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    Quote Originally Posted by moonlight machine View Post
    What? how about Holbrook? My C 13 will do anything a 10EE will without all the crazy electrickery.
    It wasn't an exhaustive list, but I would like to run one.

    Sent via CNC 88HS

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    Quote Originally Posted by ezduzit View Post
    What makes them so special?
    I think your question is the right one to ask. My list is ease of use, power, stiffness, high number of spindle speeds,number of threads and leads it will cut, automatic lube, standard spindle for accessory cost and availability, accuracy/repeatability, taper attachment, two speed tail stock, rapid carriage traverse, instant lead screw reversal for threading, hard ways, factory support. My L&S has all so features, I love it and I know of no other than can compete with it. Compare those features and attributes to your favorite lathe and any lathe currently being sold today anywhere.

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    Quote Originally Posted by Garwood View Post
    I would take DS&G off the list, but add Okuma and Hardinge. That would be about it for me. Probably some obscure small euro machines I've never heard of that are also nice.

    Tons of other machines are pretty swell, but they never made anything that was "the best".

    W&S and J&L should get a pretty big honorable mention for turret lathes too. I really wish you could get a J&L #8 or so in an engine lathe somehow. What a sweetheart that would be.
    the "obscure" machines are weiler and gdw. even their new lathes are made to din 8605 specs.

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    Quote Originally Posted by dian View Post
    the "obscure" machines are weiler and gdw. even their new lathes are made to din 8605 specs.
    With them quality is not an issue, but availability and cost of accessories along with their use of non-standard spindle is a big turn off.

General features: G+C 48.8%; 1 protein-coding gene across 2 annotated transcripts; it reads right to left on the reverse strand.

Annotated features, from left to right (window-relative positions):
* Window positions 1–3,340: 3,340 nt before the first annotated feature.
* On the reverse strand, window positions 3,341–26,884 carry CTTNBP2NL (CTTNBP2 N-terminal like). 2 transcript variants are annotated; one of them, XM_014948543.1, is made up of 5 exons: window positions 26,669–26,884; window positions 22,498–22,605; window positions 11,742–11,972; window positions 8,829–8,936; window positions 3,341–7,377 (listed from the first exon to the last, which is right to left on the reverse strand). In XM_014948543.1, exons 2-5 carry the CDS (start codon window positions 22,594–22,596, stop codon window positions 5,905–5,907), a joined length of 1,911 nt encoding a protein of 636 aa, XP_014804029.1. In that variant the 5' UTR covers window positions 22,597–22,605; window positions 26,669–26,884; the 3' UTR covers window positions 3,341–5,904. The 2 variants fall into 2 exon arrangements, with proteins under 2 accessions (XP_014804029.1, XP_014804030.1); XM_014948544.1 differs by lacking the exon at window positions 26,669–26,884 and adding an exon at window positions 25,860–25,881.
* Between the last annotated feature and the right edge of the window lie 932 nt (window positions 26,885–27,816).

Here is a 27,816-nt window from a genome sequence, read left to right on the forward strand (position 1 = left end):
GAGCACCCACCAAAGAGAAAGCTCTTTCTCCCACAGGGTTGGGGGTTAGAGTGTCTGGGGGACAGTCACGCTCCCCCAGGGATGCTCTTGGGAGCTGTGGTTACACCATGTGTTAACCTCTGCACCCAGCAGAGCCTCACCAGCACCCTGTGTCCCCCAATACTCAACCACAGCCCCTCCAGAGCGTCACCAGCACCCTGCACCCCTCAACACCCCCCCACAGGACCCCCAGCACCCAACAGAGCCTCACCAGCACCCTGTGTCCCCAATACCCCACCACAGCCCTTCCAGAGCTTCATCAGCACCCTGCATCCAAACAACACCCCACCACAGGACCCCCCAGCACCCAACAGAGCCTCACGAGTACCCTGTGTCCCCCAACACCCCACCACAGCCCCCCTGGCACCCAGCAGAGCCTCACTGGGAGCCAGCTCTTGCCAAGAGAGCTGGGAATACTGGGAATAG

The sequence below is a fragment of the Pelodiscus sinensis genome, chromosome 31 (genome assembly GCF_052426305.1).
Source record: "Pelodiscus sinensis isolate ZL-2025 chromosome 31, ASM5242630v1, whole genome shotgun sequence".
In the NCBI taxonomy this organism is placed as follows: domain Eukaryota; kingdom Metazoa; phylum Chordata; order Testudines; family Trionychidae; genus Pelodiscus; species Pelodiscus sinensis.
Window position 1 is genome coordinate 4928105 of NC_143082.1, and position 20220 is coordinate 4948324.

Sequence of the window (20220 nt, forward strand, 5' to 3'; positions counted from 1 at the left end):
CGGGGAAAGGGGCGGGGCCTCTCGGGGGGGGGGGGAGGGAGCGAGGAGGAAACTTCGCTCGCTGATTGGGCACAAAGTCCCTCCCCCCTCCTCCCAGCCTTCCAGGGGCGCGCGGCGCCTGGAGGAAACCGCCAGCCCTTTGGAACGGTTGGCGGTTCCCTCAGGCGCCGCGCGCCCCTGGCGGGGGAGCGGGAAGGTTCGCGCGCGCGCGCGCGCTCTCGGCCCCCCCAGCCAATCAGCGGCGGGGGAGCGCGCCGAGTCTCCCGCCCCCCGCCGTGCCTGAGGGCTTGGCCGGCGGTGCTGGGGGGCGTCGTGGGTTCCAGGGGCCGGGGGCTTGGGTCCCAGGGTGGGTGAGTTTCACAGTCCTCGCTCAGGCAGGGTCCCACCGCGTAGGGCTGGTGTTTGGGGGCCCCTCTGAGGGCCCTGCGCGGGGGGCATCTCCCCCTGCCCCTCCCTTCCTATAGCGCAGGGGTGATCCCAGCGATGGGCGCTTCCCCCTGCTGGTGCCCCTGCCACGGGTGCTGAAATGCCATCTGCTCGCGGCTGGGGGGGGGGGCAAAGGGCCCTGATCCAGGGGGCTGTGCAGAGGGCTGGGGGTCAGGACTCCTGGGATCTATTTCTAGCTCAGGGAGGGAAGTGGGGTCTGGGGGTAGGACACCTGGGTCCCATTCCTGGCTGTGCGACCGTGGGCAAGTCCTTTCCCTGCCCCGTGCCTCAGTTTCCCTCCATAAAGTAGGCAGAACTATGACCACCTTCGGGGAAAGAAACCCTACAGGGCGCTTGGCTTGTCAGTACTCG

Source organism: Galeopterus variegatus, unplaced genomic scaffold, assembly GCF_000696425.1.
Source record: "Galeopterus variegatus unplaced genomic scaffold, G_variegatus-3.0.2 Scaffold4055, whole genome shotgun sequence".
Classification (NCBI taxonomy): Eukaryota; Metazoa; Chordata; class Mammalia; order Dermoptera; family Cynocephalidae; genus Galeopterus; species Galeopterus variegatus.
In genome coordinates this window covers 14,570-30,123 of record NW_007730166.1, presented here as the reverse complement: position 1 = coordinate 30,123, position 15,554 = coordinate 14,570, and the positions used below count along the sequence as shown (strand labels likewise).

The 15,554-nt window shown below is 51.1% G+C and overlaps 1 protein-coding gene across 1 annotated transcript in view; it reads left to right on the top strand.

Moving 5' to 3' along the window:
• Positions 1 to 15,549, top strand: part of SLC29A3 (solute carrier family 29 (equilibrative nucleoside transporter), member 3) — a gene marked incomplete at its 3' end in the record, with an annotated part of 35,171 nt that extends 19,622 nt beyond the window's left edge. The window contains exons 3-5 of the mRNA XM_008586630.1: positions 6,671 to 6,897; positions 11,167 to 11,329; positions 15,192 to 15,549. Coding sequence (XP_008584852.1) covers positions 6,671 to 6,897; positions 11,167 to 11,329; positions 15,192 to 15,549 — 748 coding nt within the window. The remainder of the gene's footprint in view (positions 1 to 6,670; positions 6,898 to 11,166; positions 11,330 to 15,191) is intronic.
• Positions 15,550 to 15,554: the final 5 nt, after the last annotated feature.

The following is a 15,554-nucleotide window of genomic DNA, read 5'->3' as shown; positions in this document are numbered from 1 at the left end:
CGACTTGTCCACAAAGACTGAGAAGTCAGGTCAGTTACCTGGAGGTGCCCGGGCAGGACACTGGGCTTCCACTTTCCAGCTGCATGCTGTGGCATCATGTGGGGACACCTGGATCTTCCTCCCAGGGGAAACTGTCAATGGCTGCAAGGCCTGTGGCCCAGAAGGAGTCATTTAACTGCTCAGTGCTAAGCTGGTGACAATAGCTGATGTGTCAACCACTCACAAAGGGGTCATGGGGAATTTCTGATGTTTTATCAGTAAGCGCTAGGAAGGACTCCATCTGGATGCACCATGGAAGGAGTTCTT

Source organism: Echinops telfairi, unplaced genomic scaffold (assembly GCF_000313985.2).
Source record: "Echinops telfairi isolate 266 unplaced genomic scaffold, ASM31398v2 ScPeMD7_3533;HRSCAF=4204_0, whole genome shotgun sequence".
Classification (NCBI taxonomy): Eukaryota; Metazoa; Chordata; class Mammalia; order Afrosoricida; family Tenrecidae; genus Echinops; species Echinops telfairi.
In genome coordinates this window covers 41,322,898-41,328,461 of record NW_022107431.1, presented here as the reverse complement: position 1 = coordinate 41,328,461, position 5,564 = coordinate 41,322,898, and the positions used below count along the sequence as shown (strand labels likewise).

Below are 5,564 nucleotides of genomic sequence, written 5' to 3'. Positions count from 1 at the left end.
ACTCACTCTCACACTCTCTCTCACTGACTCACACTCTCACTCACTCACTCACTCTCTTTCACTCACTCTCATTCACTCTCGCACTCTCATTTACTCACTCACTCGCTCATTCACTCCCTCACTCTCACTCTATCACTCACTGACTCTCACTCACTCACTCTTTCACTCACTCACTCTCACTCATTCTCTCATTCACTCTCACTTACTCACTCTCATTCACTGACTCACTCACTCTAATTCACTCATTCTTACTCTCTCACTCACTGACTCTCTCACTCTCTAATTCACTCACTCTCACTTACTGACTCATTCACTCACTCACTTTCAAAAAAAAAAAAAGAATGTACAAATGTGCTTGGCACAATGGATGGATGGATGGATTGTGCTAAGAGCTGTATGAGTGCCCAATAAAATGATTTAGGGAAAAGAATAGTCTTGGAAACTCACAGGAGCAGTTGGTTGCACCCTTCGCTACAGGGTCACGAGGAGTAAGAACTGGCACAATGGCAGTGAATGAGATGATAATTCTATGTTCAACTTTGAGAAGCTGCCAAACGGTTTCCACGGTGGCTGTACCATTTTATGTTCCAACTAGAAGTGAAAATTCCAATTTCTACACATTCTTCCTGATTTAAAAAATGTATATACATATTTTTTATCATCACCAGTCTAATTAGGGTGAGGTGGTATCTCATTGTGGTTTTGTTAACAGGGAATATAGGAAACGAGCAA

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    Quote Originally Posted by motion guru View Post
    Another vote for Holbrook . . . our H-15 is a fantastic machine. And our Mori-Seki MR2000 8020 isn’t a slouch either.

    The Holbrook has both metric and inch threading, decent spindle speed for a medium sized lathe, stiffness and heft to make heavy cuts while at the same time accurate and true for bearing fits and long shaft work. A clutch and brake control that is smooth and intuitive and controls that are well placed and easy to manage.

    The Mori has a motor starter approach with no clutch, we added a VFD and this compliments the lathe nicely. Also a stiff and accurate machine that does both inch and metric threading. A bit low for some, but it suits me fine. It is a high quality, smooth, accurate machine.

    I have always wanted to try an Ikegai A20 x 60 lathe . . . that would be my next lathe purchase if a nice one were available.
    Oddly enough Motion, My first reaction was Holbrook H, then the Ikegai - neither of which I've been allowed to play with, (several Holbrooks but not an H) but was assured by their owners they were on another level.

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    Of course this will draw the troll,
    For the heavy stuff, Axelson, even the small ones are made to remove a lot of metal.
    highlights include 24 speed headstock, with gear reverse, no motor reversing.
    the metric change gear is included, and used as the idle gear for normal threading.
    direct drive motor, no belts, hydraulic spindle brake, not a single bronze bushing can be found, every movement is ball or needle bearing mounted, no slop on the feed screws , machine is made of an unusually high grade of cast iron.
    spindle speed up to 1127, and they run smooth.

    Monarch inch\metric ee lathe 1979 and later, highest quality from the maker, inch metric threading, move instantly between inch and metric with 3 levers and no change gears,
    we have machine shaming from the troll here, because he is a troll, good machines send him into jealous rage, every time!

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    Stark.
    My 100 year old #4 is one of the finest machines ever. And built by the company started by the guy that invented plain-turning bench lathes.

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    Quote Originally Posted by ezduzit View Post
    What makes them so special?
    Do you mean as in Southbends?